Tenant screening seems to be the key and following your instincts - the signs were definately there for the prospective tenants that dropped out and the tenant that had an addiction and I have learned that you should never give tenants the benefit of the doubt or be swayed by a story.
02-01-2007, 13:09 PM
I agree. New landlords are at risk from "experienced" tenants.
Consider tenancy insurance (eg MARAS) to improve protection?
02-01-2007, 13:33 PM
I think you have been unlucky, especially since you did everything "by the book". If you offer good quality accommodation through a competant Agent, it's very unlikely that you will end up seeking eviction through the Court.
Your other thread suggests that you have a professional bad tenant and I'd certainly be asking your Agent about their checking procedures. Generally you should be fairly safe with tenants who are employed and/or have assets. this is because you have a reasonable chance of recovering arrears through the Courts. Also, most people don't wish to go to Court or to have a CCJ against their name.
As Beeber says, thorough tenant screening is the key. Of course there are good tenants who haven't got good jobs and/or assets and in those cases the screening has to be at least equally thorough, but different. You'd probably look for a Guarantor and you'd need to know a lot more about the tenants personal history and character - otherwise their hard luck might become yours. When things go wrong in such cases, the Courts aren't very useful. You will get your property back eventually but you're likely to lose at least several months rent.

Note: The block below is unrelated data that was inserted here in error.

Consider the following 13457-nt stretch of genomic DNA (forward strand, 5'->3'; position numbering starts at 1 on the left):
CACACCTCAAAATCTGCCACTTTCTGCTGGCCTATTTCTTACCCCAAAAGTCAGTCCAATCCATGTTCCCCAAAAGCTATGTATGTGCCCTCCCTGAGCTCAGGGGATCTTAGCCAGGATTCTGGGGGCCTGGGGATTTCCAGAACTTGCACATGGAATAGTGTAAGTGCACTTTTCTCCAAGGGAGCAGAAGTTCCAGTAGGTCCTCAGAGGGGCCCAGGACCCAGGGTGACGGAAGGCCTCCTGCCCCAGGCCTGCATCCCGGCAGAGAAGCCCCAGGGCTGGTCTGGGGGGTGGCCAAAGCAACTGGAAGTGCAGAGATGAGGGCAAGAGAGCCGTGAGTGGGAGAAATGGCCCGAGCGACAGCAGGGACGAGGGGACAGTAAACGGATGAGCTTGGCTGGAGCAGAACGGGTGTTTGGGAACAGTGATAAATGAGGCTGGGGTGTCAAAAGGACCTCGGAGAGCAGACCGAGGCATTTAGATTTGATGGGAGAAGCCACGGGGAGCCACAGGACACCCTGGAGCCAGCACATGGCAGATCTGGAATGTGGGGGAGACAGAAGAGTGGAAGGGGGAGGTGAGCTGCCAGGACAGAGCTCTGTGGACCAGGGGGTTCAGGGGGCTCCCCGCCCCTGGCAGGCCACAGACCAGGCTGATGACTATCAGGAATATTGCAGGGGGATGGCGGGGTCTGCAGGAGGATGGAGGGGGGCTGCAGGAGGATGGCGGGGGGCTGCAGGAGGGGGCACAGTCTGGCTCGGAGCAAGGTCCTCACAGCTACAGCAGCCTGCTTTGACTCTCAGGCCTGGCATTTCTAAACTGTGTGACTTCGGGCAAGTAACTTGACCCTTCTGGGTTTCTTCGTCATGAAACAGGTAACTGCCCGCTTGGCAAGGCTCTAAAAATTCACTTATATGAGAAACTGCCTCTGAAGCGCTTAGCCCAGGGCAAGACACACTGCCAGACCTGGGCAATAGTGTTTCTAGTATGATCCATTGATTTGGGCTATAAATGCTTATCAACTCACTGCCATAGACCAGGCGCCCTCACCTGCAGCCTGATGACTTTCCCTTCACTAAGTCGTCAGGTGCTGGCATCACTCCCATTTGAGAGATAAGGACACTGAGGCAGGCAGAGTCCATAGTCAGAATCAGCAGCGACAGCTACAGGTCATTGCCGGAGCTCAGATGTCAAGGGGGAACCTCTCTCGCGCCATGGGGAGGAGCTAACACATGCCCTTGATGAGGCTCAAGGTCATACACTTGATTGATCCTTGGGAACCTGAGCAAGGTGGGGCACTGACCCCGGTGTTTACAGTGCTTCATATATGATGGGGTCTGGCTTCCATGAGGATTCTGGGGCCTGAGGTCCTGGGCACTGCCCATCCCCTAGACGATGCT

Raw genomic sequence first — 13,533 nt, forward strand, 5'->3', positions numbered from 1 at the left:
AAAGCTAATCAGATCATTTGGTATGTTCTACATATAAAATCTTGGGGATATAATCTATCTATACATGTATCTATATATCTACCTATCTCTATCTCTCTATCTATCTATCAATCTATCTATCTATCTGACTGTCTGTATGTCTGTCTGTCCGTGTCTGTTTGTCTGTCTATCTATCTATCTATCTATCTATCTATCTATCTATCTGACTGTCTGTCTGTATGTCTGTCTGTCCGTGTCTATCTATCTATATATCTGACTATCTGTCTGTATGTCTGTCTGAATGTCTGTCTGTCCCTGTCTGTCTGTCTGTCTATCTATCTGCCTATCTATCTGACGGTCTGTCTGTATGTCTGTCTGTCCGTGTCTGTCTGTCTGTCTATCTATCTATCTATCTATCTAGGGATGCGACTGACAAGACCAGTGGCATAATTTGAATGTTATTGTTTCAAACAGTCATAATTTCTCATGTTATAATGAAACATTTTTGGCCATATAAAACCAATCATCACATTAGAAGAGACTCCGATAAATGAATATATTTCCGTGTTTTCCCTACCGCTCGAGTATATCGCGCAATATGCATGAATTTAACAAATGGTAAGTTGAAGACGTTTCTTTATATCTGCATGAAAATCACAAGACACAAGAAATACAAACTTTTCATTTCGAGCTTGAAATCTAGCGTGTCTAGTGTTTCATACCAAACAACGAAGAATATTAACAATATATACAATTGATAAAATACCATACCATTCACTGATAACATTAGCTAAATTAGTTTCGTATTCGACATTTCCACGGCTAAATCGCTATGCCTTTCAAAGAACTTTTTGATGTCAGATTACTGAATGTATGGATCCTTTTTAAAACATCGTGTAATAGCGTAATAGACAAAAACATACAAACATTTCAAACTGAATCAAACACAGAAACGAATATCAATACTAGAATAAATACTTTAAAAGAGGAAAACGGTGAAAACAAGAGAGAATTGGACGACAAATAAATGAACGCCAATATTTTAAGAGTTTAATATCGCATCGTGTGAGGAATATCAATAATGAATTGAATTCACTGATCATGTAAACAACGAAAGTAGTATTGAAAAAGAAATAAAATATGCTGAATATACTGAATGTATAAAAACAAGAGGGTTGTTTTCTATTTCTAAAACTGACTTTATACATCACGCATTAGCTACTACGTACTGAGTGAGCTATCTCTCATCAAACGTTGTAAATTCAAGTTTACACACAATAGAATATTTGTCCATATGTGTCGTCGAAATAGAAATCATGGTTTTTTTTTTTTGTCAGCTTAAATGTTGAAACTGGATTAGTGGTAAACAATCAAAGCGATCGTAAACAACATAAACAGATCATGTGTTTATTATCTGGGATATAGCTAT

There are of course lots of relatively minor problems like damage due to carelessness, eg. scratched worktops or neglect, eg. overgrown gardens. Dead time between tenants is also important, but these things are all part of the game.
02-01-2007, 16:17 PM
In my experience - that's letting property for more than 25 years - most tenants are good. That is, around 95% of working and professional tenants will pay you rent on time (by standing order) and respect and look after your property - you can't really ask for more.
If you let at the bottom end of the market - namely, students, Housing Benefit tenants, HMOs, expect more problems and much more management time and effort.
It's the other 5% you need to avoid if you are going to be a successful landlord - someone is going to get them, just make sure it's not you. Having said that, if you are a landlord long emough, sooner or later, whatever you do, you are bound to get a bad tenant - it's just the law of averages.
However, you can reduce your risks considerably and tenant checks are one element in this, though by no means the whole story. As a baseline, I would not let any property without a tenant check, but read this article for other things you need to do.
02-01-2007, 17:02 PM
Bad tenants are part of the costly learning curve, unfortunately.
No matter how thorough you are, one will always find a way to beat the system.